The data and bss segments are a fixed size. The space allocated to the process after the end of those segments is therefore not a part of those segments; it is merely contiguous with them. And that space is called the heap space and is used for dynamic memory allocation.
If you want to regard it as 'extending the data/bss segment', that's fine too. It won't make any difference to the behaviour of the program, or the space that's allocated, or anything.
The manual page on Mac OS X indicates you really shouldn't be using them very much:
The brk and sbrk functions are historical curiosities left over from earlier days before the advent of virtual memory management. The
brk() function sets the break or lowest address of a process's data segment (uninitialized data) to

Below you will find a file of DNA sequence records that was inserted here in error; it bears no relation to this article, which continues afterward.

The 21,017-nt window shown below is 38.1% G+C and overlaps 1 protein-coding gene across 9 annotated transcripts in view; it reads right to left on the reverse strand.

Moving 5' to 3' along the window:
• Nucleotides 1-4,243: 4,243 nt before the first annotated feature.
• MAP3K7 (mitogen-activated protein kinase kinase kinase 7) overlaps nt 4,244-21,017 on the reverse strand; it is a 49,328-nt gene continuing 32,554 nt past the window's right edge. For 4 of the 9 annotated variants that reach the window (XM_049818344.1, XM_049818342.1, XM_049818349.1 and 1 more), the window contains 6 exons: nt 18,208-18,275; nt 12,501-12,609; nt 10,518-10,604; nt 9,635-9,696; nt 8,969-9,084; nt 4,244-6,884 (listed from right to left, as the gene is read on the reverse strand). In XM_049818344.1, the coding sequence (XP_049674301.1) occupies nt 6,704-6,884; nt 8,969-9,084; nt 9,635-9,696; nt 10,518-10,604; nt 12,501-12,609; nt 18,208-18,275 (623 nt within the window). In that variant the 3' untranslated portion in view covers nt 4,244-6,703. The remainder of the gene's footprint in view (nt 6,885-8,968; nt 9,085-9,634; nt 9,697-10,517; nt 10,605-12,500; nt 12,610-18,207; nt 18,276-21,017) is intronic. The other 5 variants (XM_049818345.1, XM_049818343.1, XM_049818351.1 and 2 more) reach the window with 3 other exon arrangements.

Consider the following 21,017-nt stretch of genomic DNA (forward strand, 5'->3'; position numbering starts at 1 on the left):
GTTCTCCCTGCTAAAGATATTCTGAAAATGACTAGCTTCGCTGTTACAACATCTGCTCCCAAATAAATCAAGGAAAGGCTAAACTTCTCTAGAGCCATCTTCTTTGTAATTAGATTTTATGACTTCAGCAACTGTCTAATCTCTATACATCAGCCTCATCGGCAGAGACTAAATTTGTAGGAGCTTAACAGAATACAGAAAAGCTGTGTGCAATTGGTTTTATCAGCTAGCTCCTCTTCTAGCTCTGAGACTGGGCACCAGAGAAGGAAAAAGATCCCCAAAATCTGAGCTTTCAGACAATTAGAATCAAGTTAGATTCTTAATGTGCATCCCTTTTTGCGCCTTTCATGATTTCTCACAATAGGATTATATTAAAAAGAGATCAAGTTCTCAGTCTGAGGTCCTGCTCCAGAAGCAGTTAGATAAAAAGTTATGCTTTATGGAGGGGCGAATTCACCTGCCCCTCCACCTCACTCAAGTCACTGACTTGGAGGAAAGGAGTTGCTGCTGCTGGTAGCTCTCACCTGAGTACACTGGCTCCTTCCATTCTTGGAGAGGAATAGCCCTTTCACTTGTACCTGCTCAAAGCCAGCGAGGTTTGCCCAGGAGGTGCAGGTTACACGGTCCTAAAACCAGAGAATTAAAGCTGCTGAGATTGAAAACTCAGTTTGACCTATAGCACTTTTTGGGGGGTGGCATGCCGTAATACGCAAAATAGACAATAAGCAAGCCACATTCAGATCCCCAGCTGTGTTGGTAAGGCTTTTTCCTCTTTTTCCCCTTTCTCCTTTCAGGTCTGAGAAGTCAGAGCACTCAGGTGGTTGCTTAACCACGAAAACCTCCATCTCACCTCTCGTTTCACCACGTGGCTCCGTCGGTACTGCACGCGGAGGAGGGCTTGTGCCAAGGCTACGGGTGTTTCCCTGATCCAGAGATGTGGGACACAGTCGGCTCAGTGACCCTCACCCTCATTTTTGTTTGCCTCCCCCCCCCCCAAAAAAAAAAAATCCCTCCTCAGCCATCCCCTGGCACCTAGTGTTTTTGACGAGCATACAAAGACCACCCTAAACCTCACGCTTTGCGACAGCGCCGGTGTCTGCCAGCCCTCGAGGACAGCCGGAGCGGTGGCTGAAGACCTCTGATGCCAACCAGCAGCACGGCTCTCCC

addr (immediately above bss). Data addressing is restricted between
addr and the lowest stack pointer to the stack segment. Memory is allocated by
brk in page size pieces; if
addr is not evenly divisible by the system page size, it is increased to the next page boundary.
The current value of the program break is reliably returned by
sbrk(0) (see also end(3)). The getrlimit(2) system call may be used to determine the maximum permissible size of the data segment; it will not be possible to set the break beyond the
rlim_max value returned from a call to
etext + rlp->rlim_max (see end(3) for the definition of
It is mildly exasperating that I can't find a manual page for end(3), despite the pointers to look at it. Even this (slightly old) manual page for
sbrk() does not have a link for it.